Developing KMZ

Jerry Lee provides an overview of Mexico’s Ku-Maloob-Zaap (KMZ) heavy oilfield in the Bay of Campeche.

Pemex’s Ku-S central processing installation at the Ku-Maloob-Zaap oilfield in the Bay of Campeche offshore Mexico. 
Photo from Return to Scene.

Heavy oils are typically composed of long, high molecular weight compounds. These oils are characterized as having less than 20°API gravity, and low gas-oil-ratio (GOR). The low API and low GOR results in a fluid that is higher in density and very viscous. These qualities are problematic for field production, as the fluid is then less mobile, resulting in greater effort required for extraction; however, heavy oil accounts for triple the volume of reserves as compared to conventional oil and can, therefore, be a significant source of production when fields can be produced economically. Such is the case in the Gulf of Mexico with the Petróleos Mexicanos’ (Pemex) Ku-Maloob-Zaap (KMZ) field.

Found in the Bay of Campeche, KMZ is 150km northeast of Ciudad del Carmen, Campeche, off the coast of Mexico, near the states of Tabasco and Campeche.

KMZ is comprised of five fields: Ku, Maloob, Zaap, Bacab, and Lum and Zazil-Ha. These fields total an area of about 121sq km, and sits below an average 100m water depth. Hydrocarbons are produced from multiple zones: Kimmeridgian, lower Paleocene, upper/middle/lower Cretaceous, and middle Eocene reservoirs [2]. From the main fields, Maloob and Zaap oil is about 13°API while Ku oil is about 22°API [1]. In total, reserves are estimated around 4.9 billion bbl.

Early history

The Ku field was the first of the five fields to be discovered. In 1979, the Ha-1A well discovered hydrocarbons at the Ku field. Production followed in 1981 [2,3]. Following the Ku discovery, Maloob was discovered next in 1984 and Zaap followed in 1991. The field became the second largest producer for Pemex following the Cantarell field, producing an average of 247,000 b/d of crude, and 152.5 MMcf/d of natural gas.


Taking lessons learned from Cantarell field, Pemex made the decision to redevelop the KMZ field so that it would not suffer the same rapid decline seen at Cantarell. As a result, in 2002, Pemex planned an expansion of the Ku-Maloob-Zaap project that would involve drilling additional wells and pressure maintenance systems for the field. Like the Cantarell field, KMZ utilized nitrogen injection to maintain pressure in the reservoir. The success of the investment has been seen over the years as production tripled from 2004-2013, resulting in KMZ overtaking Cantarell in July 2009 as Mexico’s largest crude producing field. In addition to adding more wells, the 2002 expansion project would include 32 new pipelines and 17 new platforms: separate platforms for telecommunications, production and a compression center, four accommodation platforms, four production platforms, and seven drilling platforms.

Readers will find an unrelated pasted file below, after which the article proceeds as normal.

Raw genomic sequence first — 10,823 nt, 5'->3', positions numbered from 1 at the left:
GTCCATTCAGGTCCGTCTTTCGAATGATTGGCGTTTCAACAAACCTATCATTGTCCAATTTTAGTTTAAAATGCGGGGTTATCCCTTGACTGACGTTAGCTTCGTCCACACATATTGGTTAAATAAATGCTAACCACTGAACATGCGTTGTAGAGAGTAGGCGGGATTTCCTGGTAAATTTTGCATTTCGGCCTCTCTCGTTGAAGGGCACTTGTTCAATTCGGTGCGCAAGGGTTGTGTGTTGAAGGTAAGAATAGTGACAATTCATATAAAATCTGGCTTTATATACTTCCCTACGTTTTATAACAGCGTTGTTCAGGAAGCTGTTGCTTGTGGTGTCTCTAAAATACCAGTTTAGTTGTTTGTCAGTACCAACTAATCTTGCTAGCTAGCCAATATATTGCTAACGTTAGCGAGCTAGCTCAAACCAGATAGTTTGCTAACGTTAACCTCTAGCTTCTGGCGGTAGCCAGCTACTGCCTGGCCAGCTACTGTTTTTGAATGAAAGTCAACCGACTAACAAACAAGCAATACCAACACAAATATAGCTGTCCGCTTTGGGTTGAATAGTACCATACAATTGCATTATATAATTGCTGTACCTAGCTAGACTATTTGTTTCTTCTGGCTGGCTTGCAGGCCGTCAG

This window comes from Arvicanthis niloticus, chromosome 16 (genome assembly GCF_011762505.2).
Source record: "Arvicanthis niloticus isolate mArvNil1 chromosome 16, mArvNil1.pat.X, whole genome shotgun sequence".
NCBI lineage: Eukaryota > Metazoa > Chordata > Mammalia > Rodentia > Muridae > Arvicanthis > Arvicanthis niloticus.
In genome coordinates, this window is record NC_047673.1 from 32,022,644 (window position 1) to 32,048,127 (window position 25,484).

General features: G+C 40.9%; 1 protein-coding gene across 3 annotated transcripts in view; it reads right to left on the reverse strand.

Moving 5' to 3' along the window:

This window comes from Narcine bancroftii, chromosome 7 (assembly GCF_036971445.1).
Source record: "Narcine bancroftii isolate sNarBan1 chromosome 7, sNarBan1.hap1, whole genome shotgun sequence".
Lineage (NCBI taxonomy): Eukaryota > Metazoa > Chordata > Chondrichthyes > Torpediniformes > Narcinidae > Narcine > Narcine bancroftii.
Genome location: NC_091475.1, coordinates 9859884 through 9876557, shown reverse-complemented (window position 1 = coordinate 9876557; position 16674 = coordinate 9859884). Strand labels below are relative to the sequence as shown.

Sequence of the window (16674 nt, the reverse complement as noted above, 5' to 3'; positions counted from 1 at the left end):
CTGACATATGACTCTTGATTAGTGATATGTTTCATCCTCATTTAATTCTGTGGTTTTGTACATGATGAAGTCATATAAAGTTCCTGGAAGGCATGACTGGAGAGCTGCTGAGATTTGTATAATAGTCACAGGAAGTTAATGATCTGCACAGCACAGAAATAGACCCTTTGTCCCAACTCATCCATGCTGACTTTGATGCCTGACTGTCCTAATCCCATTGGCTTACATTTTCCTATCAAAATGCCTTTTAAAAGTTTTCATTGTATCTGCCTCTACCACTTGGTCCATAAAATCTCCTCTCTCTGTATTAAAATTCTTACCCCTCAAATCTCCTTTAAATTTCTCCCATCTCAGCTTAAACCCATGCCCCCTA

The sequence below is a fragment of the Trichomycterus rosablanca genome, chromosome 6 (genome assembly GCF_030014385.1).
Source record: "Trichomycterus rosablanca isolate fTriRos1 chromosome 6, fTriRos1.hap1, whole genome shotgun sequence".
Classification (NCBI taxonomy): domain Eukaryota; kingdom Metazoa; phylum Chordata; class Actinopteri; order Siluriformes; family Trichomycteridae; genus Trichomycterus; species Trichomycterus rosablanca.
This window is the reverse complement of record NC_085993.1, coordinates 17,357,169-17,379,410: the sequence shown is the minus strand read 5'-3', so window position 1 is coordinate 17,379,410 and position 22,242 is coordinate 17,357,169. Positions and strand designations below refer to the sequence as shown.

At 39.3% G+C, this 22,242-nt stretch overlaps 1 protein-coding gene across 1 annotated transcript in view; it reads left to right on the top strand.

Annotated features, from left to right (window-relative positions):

Four drilling platforms were contracted to a joint venture between Empresas ICA Sociedad Controladora and Fluor for US$169 million. The platforms were completed in August 2005. Swecomex delivered the Ku-S production platform at the field in 2006. That same year saw the installation of the two accommodation platforms, HA-KU-S and HA-KU-M by Keppel. Production platform, PB-KU-A2, was delivered in October 2007 by Dragados Offshore.

Further investment was made at the field in 2005 when Pemex opted to add a floating production storage and offloading (FPSO) vessel to the field. The Yuum K’ak naab FPSO, the first in the Gulf of Mexico (Petrobras’ Cascade/Chinook took the title of first FPSO in the US Gulf of Mexico in 2011), began production on 18 June 2007. The $758 million vessel, owned and operated by BW Offshore was contracted with Pemex for 15 years. This vessel has the capability to handle 600,000 bo/d of both oil types, process 200,000 bo/d, and export gas. By 2008, average field production stood at 706,100 b/d of crude, and 272.8 MMcf/d of natural gas.

Nitrogen injection began at KMZ in 2009, along with McDermott’s delivery of the drilling platform, Maloob-C [3]. In 2011, Pemex installed gun barrel technology in the field to improve the quality of crude, an investment of $1.75 million. By 2010, KMZ production averaged 839,200 b/d of crude and later peaked at 927,000 b/d in 2013.

By 2013, KMZ produced an average production of 863,800 b/d of crude, and 405.1 Mcf/d of natural gas, bringing cumulative production to 4.2 billion bbl of crude and 2 Tcf of natural gas. As the top crude producing field, Pemex invested another $2.61 billion in 2014, bringing the fields total development cost to over $20 billion.

Works Cited

  1. Garcia Carmona, J., Correa Lopez, M. de J., Rojas Figueroa, R. A., Aguilera Franco, N., Prado Pena, M. A., & Martinez Ibarra, R. (2014, May 21). Characterization of Semipermeable Stratigraphic Layer of the Upper Cretaceous based on the Sedimentary Model of the Ku-Maloob-Zaap Production Asset. Society of Petroleum Engineers. doi:10.2118/169274-MS
  2. Perez, E. M., & Rojas-Figueroa, A. (2012, January 1). Mature Carbonate Heavy Oil Field Exploitation Strategies: The Cretaceous Ku Field, Mexico. Society of Petroleum Engineers. doi:10.2118/152689-MS
  3. Talwani, M. (2011, April). The Future of Oil in Mexico. Houston, TX: James A. Baker III Institute for Public Policy.

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